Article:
The 45th Anniversary Edition version of Doctor Zhivago brings to both Blu-ray and remastered DVD one of the last great epic films of the grand old school. When they say “They don’t make them like this any longer”, it’s particularly true here. It ‘s safe to say that Doctor Zhivago represents filmmaking the likes of which we will never see again.
Where David Lean had to have several blocks of early 20th century Moscow specially constructed in Spain, today’s filmmakers could achieve much the same with CGI. Where Lean meticulously replicated an entire world with gargantuan sets, assembled vast crowds for key scenes, and had an almost endless string of huge sets built to both dazzle and amaze, studios today would achieve the same with highly complex special effects. Indeed, Doctor Zhivago stands on the other side of a vast chasm defining one era of film making from another.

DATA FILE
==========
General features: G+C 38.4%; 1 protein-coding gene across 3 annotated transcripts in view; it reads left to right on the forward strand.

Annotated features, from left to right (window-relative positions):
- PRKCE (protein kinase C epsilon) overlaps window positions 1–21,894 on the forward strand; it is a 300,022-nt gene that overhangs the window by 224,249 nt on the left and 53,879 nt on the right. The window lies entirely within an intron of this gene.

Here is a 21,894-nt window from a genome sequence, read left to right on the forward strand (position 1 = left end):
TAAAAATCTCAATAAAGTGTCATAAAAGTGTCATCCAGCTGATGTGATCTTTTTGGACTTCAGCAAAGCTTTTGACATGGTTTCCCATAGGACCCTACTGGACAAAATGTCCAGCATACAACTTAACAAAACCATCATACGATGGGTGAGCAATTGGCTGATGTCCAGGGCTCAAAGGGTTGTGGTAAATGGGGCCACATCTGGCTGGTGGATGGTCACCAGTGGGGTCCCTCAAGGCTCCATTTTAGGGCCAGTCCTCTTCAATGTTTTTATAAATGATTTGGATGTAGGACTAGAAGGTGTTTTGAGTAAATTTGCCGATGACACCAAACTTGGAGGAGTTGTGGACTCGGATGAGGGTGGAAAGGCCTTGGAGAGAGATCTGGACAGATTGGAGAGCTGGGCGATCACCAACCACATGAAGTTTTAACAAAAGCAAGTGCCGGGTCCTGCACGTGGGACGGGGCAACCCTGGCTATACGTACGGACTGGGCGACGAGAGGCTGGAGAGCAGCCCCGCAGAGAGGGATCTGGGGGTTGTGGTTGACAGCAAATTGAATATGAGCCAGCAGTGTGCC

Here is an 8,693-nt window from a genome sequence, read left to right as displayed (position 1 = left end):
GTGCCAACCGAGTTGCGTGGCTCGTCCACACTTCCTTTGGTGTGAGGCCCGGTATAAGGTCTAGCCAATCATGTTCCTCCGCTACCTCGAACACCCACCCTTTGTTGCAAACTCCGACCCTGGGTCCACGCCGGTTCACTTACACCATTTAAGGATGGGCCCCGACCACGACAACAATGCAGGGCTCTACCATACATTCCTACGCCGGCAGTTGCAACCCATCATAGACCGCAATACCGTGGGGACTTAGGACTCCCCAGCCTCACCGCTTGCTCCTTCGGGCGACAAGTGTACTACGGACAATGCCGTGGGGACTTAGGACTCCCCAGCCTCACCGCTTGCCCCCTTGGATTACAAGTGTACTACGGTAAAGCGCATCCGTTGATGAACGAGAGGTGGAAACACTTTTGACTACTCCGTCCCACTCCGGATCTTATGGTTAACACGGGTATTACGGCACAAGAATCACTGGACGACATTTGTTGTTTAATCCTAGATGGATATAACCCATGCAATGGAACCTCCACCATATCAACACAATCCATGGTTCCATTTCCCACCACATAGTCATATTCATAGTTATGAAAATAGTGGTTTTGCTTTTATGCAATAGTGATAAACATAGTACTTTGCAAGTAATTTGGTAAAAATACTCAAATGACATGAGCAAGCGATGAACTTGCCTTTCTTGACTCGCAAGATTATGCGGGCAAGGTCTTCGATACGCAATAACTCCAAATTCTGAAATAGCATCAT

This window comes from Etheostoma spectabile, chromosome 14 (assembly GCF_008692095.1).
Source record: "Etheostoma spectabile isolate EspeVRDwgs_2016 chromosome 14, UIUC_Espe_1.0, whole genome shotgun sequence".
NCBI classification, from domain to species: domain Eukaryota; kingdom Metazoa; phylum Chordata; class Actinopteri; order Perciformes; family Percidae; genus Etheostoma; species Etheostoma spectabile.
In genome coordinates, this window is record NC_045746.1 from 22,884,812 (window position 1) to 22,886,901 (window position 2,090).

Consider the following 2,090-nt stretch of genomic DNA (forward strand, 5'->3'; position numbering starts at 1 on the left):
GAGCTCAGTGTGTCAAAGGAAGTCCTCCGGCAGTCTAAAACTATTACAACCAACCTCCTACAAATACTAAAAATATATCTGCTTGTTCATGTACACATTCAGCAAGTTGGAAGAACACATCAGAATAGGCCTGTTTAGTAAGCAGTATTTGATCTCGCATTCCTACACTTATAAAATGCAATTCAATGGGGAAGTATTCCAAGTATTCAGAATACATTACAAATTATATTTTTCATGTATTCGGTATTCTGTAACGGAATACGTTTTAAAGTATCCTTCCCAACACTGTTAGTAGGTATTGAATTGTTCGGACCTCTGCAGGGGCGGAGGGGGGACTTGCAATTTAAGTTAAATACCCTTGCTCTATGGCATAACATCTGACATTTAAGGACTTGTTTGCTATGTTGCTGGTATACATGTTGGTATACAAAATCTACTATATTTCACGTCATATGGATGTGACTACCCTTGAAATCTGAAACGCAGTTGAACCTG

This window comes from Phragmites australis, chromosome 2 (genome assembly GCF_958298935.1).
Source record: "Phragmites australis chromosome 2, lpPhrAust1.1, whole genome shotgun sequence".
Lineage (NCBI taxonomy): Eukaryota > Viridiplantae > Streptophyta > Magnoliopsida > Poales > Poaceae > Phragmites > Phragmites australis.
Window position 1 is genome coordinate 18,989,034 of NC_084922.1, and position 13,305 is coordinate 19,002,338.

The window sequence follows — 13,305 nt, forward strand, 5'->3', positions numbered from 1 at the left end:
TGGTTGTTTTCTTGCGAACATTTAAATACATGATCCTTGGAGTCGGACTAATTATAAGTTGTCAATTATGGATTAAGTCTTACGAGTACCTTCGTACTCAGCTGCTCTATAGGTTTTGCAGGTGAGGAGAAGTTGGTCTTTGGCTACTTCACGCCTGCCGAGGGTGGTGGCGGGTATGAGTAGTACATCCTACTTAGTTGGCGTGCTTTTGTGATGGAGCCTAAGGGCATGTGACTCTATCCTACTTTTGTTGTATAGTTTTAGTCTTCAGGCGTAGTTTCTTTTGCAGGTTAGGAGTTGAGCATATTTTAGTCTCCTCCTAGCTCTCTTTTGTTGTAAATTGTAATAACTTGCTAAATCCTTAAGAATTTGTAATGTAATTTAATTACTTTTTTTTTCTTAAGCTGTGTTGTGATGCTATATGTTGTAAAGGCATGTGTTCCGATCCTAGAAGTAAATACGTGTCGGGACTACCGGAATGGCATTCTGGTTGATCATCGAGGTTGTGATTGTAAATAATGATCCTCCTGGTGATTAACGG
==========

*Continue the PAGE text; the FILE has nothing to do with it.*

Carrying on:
Thematically, Doctor Zhivago resembles a different tale told by a fellow Russian: Leo Tolstoy’s A Confession. At the beginning of his book, Tolstoy recounts an Eastern tale about a traveler who, in order to escape from a beast chasing him across a wasteland, seeks refuge by leaping into a well. Holding onto a twig he looks down to see a dragon at the bottom of the well. Unable to leave the well because of the beast above or go further down because of the dragon below, he watches helplessly as two mice begin to gnaw on the twig. As he hangs there, he notices some honey on the twig, and he reaches out with his tongue to taste it.